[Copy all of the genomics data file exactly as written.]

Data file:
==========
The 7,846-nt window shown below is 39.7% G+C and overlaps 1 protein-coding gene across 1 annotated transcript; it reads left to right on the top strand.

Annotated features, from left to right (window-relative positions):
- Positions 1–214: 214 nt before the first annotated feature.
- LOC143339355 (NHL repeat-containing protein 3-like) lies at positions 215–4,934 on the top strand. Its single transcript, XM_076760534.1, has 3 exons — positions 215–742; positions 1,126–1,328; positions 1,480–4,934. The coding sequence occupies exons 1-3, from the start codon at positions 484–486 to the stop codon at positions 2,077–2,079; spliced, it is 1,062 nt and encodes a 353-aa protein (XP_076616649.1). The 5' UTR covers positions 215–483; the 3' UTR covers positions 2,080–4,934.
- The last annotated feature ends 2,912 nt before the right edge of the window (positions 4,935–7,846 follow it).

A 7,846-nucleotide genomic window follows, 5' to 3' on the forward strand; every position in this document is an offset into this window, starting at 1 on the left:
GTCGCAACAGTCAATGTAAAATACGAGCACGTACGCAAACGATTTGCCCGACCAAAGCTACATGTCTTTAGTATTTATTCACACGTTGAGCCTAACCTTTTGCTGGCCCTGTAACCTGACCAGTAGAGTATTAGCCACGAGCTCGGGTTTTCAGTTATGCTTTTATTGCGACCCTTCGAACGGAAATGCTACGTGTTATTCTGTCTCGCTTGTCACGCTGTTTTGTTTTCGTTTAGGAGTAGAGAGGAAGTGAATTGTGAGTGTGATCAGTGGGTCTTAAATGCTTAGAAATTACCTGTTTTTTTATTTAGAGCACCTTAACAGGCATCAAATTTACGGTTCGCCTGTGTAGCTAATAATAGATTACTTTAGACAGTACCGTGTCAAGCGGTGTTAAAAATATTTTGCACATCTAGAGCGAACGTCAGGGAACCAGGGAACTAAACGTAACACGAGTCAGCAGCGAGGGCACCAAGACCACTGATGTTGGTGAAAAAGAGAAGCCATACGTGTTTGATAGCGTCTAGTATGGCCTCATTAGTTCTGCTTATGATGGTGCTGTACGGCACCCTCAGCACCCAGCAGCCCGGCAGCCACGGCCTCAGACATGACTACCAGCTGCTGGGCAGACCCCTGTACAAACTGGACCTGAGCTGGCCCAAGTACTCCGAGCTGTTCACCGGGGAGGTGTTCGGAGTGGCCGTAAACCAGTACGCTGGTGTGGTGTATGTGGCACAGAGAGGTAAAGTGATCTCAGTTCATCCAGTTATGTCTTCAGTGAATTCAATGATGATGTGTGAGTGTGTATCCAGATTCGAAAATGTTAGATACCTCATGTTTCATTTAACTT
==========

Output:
The 7,846-nt window shown below is 39.7% G+C and overlaps 1 protein-coding gene across 1 annotated transcript; it reads left to right on the top strand.

Annotated features, from left to right (window-relative positions):
- Positions 1–214: 214 nt before the first annotated feature.
- LOC143339355 (NHL repeat-containing protein 3-like) lies at positions 215–4,934 on the top strand. Its single transcript, XM_076760534.1, has 3 exons — positions 215–742; positions 1,126–1,328; positions 1,480–4,934. The coding sequence occupies exons 1-3, from the start codon at positions 484–486 to the stop codon at positions 2,077–2,079; spliced, it is 1,062 nt and encodes a 353-aa protein (XP_076616649.1). The 5' UTR covers positions 215–483; the 3' UTR covers positions 2,080–4,934.
- The last annotated feature ends 2,912 nt before the right edge of the window (positions 4,935–7,846 follow it).

A 7,846-nucleotide genomic window follows, 5' to 3' on the forward strand; every position in this document is an offset into this window, starting at 1 on the left:
GTCGCAACAGTCAATGTAAAATACGAGCACGTACGCAAACGATTTGCCCGACCAAAGCTACATGTCTTTAGTATTTATTCACACGTTGAGCCTAACCTTTTGCTGGCCCTGTAACCTGACCAGTAGAGTATTAGCCACGAGCTCGGGTTTTCAGTTATGCTTTTATTGCGACCCTTCGAACGGAAATGCTACGTGTTATTCTGTCTCGCTTGTCACGCTGTTTTGTTTTCGTTTAGGAGTAGAGAGGAAGTGAATTGTGAGTGTGATCAGTGGGTCTTAAATGCTTAGAAATTACCTGTTTTTTTATTTAGAGCACCTTAACAGGCATCAAATTTACGGTTCGCCTGTGTAGCTAATAATAGATTACTTTAGACAGTACCGTGTCAAGCGGTGTTAAAAATATTTTGCACATCTAGAGCGAACGTCAGGGAACCAGGGAACTAAACGTAACACGAGTCAGCAGCGAGGGCACCAAGACCACTGATGTTGGTGAAAAAGAGAAGCCATACGTGTTTGATAGCGTCTAGTATGGCCTCATTAGTTCTGCTTATGATGGTGCTGTACGGCACCCTCAGCACCCAGCAGCCCGGCAGCCACGGCCTCAGACATGACTACCAGCTGCTGGGCAGACCCCTGTACAAACTGGACCTGAGCTGGCCCAAGTACTCCGAGCTGTTCACCGGGGAGGTGTTCGGAGTGGCCGTAAACCAGTACGCTGGTGTGGTGTATGTGGCACAGAGAGGTAAAGTGATCTCAGTTCATCCAGTTATGTCTTCAGTGAATTCAATGATGATGTGTGAGTGTGTATCCAGATTCGAAAATGTTAGATACCTCATGTTTCATTTAACTT